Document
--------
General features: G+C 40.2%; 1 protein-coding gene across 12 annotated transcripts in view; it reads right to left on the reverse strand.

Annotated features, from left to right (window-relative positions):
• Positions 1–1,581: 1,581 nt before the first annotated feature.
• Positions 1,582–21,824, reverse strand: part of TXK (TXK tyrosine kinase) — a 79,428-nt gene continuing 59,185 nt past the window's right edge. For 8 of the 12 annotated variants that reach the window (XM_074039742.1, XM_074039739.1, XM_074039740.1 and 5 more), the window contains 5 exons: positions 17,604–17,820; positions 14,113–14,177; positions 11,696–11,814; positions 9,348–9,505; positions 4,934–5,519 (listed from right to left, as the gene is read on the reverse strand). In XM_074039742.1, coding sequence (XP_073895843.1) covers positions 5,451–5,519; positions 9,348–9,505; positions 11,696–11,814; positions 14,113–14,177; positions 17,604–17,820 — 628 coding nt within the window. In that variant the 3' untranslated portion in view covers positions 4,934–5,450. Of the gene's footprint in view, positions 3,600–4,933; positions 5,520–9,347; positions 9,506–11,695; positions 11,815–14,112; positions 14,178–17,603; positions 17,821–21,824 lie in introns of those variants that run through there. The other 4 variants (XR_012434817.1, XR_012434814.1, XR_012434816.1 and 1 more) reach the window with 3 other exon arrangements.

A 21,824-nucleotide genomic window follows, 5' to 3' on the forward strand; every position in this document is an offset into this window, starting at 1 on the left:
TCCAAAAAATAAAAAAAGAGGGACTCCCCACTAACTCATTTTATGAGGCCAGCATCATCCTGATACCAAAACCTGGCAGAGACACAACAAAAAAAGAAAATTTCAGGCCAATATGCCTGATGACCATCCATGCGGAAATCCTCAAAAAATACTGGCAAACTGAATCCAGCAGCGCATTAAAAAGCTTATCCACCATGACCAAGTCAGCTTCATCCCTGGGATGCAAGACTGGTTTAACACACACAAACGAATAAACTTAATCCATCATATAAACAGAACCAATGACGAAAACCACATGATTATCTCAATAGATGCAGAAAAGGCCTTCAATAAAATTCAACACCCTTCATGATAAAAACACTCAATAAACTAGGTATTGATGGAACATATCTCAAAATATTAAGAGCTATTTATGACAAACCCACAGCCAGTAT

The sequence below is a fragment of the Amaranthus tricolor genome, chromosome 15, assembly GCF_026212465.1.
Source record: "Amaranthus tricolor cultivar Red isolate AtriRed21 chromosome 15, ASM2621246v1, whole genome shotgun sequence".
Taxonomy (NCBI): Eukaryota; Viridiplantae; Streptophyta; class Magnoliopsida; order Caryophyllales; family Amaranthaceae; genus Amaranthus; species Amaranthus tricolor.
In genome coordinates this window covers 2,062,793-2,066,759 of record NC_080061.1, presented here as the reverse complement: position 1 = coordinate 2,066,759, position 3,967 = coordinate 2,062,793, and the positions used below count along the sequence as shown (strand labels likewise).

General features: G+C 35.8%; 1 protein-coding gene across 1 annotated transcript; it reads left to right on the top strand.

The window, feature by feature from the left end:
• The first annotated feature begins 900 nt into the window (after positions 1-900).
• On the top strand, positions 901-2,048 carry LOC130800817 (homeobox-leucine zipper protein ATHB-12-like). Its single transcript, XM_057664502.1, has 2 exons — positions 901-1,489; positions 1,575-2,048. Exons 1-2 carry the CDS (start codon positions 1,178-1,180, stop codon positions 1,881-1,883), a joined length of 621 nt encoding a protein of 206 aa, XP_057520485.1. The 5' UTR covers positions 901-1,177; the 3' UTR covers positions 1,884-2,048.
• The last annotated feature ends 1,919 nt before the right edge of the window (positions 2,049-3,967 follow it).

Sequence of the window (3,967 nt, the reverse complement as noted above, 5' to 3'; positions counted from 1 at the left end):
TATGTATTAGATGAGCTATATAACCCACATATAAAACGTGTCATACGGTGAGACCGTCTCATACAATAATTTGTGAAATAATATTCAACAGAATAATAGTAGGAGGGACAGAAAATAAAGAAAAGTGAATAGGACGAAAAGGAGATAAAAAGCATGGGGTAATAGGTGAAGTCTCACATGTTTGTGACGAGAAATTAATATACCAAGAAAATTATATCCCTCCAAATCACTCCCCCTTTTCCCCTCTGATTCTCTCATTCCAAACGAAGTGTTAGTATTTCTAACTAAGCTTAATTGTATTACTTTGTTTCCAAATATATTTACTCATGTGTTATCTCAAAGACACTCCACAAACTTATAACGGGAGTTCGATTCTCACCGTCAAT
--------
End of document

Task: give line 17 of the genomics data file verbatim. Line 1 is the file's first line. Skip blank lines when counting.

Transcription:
TATGTATTAGATGAGCTATATAACCCACATATAAAACGTGTCATACGGTGAGACCGTCTCATACAATAATTTGTGAAATAATATTCAACAGAATAATAGTAGGAGGGACAGAAAATAAAGAAAAGTGAATAGGACGAAAAGGAGATAAAAAGCATGGGGTAATAGGTGAAGTCTCACATGTTTGTGACGAGAAATTAATATACCAAGAAAATTATATCCCTCCAAATCACTCCCCCTTTTCCCCTCTGATTCTCTCATTCCAAACGAAGTGTTAGTATTTCTAACTAAGCTTAATTGTATTACTTTGTTTCCAAATATATTTACTCATGTGTTATCTCAAAGACACTCCACAAACTTATAACGGGAGTTCGATTCTCACCGTCAAT